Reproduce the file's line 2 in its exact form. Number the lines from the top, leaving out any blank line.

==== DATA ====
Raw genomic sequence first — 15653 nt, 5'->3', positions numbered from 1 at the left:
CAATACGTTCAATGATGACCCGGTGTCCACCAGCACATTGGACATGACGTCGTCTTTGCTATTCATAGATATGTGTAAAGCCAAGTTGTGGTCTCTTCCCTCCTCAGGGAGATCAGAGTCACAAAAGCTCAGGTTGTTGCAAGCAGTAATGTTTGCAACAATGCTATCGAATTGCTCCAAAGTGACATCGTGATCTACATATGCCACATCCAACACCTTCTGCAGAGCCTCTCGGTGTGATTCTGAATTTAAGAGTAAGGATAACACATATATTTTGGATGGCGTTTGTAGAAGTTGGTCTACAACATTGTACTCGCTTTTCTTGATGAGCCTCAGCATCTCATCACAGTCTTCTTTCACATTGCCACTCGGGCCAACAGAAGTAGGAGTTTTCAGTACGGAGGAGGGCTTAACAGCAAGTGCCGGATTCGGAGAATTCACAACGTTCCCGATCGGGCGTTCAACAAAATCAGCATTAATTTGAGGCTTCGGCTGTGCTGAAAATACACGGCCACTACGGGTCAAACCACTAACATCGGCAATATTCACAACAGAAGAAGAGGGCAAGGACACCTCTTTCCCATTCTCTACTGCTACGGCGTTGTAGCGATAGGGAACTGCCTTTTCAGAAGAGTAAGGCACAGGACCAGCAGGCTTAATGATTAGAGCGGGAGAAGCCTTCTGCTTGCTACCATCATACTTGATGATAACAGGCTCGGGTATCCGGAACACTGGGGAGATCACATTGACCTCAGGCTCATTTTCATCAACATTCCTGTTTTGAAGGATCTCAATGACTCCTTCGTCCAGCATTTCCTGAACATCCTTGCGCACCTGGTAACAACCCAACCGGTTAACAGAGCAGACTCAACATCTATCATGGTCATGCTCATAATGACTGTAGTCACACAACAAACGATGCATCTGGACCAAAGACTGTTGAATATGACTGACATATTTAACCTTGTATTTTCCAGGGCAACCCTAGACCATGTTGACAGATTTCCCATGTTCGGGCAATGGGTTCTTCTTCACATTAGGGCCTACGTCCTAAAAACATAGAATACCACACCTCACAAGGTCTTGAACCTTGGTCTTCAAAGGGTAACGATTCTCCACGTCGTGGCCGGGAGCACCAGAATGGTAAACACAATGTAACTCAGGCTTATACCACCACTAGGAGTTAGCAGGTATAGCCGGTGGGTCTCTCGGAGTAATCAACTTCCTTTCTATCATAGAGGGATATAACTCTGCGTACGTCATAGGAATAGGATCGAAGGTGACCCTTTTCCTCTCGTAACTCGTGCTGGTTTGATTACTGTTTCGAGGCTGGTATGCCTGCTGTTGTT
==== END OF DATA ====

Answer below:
CAATACGTTCAATGATGACCCGGTGTCCACCAGCACATTGGACATGACGTCGTCTTTGCTATTCATAGATATGTGTAAAGCCAAGTTGTGGTCTCTTCCCTCCTCAGGGAGATCAGAGTCACAAAAGCTCAGGTTGTTGCAAGCAGTAATGTTTGCAACAATGCTATCGAATTGCTCCAAAGTGACATCGTGATCTACATATGCCACATCCAACACCTTCTGCAGAGCCTCTCGGTGTGATTCTGAATTTAAGAGTAAGGATAACACATATATTTTGGATGGCGTTTGTAGAAGTTGGTCTACAACATTGTACTCGCTTTTCTTGATGAGCCTCAGCATCTCATCACAGTCTTCTTTCACATTGCCACTCGGGCCAACAGAAGTAGGAGTTTTCAGTACGGAGGAGGGCTTAACAGCAAGTGCCGGATTCGGAGAATTCACAACGTTCCCGATCGGGCGTTCAACAAAATCAGCATTAATTTGAGGCTTCGGCTGTGCTGAAAATACACGGCCACTACGGGTCAAACCACTAACATCGGCAATATTCACAACAGAAGAAGAGGGCAAGGACACCTCTTTCCCATTCTCTACTGCTACGGCGTTGTAGCGATAGGGAACTGCCTTTTCAGAAGAGTAAGGCACAGGACCAGCAGGCTTAATGATTAGAGCGGGAGAAGCCTTCTGCTTGCTACCATCATACTTGATGATAACAGGCTCGGGTATCCGGAACACTGGGGAGATCACATTGACCTCAGGCTCATTTTCATCAACATTCCTGTTTTGAAGGATCTCAATGACTCCTTCGTCCAGCATTTCCTGAACATCCTTGCGCACCTGGTAACAACCCAACCGGTTAACAGAGCAGACTCAACATCTATCATGGTCATGCTCATAATGACTGTAGTCACACAACAAACGATGCATCTGGACCAAAGACTGTTGAATATGACTGACATATTTAACCTTGTATTTTCCAGGGCAACCCTAGACCATGTTGACAGATTTCCCATGTTCGGGCAATGGGTTCTTCTTCACATTAGGGCCTACGTCCTAAAAACATAGAATACCACACCTCACAAGGTCTTGAACCTTGGTCTTCAAAGGGTAACGATTCTCCACGTCGTGGCCGGGAGCACCAGAATGGTAAACACAATGTAACTCAGGCTTATACCACCACTAGGAGTTAGCAGGTATAGCCGGTGGGTCTCTCGGAGTAATCAACTTCCTTTCTATCATAGAGGGATATAACTCTGCGTACGTCATAGGAATAGGATCGAAGGTGACCCTTTTCCTCTCGTAACTCGTGCTGGTTTGATTACTGTTTCGAGGCTGGTATGCCTGCTGTTGTT